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Almost 10% of Florida's youngest children were missed during the 2020 census

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Children age 4 and under in Florida were undercounted by almost 10% during the 2020 census, according to estimates released Thursday by the U.S. Census Bureau. The bureau said the estimated error was the largest undercount of young children by any U.S. state.

More than 112,000 children age 4 or younger were overlooked in Florida during the 2020 tally which helps determine federal funding and political power every 10 years, according to Demographic Analysis estimates using administrative records to estimate the population's size.

The Demographic Analysis is one of the tools the Census Bureau uses to calculate how good a job it did of counting every U.S. resident during a census that determines how many congressional seats each state gets.

Vermont had the smallest undercount of young children during the 2020 census, with a negligible rate of 0.02%, the equivalent of six children.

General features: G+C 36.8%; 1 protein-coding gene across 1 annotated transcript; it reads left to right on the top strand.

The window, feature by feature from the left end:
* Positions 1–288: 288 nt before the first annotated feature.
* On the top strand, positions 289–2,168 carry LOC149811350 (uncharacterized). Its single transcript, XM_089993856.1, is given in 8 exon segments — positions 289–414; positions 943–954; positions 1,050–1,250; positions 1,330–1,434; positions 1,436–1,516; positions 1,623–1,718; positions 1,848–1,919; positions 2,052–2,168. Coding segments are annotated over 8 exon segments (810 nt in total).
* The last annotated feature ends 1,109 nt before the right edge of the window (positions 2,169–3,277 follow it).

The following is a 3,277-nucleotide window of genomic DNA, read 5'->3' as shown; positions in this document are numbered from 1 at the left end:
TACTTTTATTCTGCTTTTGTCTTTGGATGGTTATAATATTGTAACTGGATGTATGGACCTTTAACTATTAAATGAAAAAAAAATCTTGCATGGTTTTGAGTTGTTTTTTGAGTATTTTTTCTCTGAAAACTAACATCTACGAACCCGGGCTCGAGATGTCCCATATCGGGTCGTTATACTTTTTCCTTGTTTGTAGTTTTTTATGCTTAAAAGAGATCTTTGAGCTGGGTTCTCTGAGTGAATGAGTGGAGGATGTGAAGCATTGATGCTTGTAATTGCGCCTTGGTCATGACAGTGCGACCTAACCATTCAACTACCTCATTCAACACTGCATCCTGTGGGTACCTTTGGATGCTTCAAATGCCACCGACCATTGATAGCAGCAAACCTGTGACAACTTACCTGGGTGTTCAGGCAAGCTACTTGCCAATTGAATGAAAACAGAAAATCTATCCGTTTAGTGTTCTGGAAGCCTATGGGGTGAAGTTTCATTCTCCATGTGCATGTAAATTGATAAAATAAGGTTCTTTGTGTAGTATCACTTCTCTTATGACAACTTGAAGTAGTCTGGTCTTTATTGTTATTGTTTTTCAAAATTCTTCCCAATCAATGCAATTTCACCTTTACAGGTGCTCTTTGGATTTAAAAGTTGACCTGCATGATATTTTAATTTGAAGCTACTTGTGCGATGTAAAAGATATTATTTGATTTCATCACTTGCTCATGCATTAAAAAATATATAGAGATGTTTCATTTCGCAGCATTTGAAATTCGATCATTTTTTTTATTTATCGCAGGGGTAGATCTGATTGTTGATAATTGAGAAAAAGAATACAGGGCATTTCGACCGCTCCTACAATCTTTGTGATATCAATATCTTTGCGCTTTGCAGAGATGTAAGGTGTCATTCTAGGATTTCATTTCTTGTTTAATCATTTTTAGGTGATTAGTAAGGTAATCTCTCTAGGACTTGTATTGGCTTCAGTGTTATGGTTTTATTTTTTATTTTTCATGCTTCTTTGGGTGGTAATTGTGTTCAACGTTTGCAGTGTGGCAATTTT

Preschool-age children are the most difficult age group to count and are regularly missed during the nation's head count, an oversight that can shortchange communities of federal funding for programs like Head Start. During the 2020 census, an estimated 1 million children age 4 and under nationwide were overlooked, an undercount of almost 5.5%.

Parents often don't know they should include their babies on the census forms, and, at other times, young children are missed in multigenerational households or if they live in two households because of joint custody.

"We know these undercounts are often correlated with undercounts of certain race and ethnicity groups along with other factors that we were not able to measure directly," Census Bureau Director Robert Santos said in a statement. "We are diligently working to address this issue."

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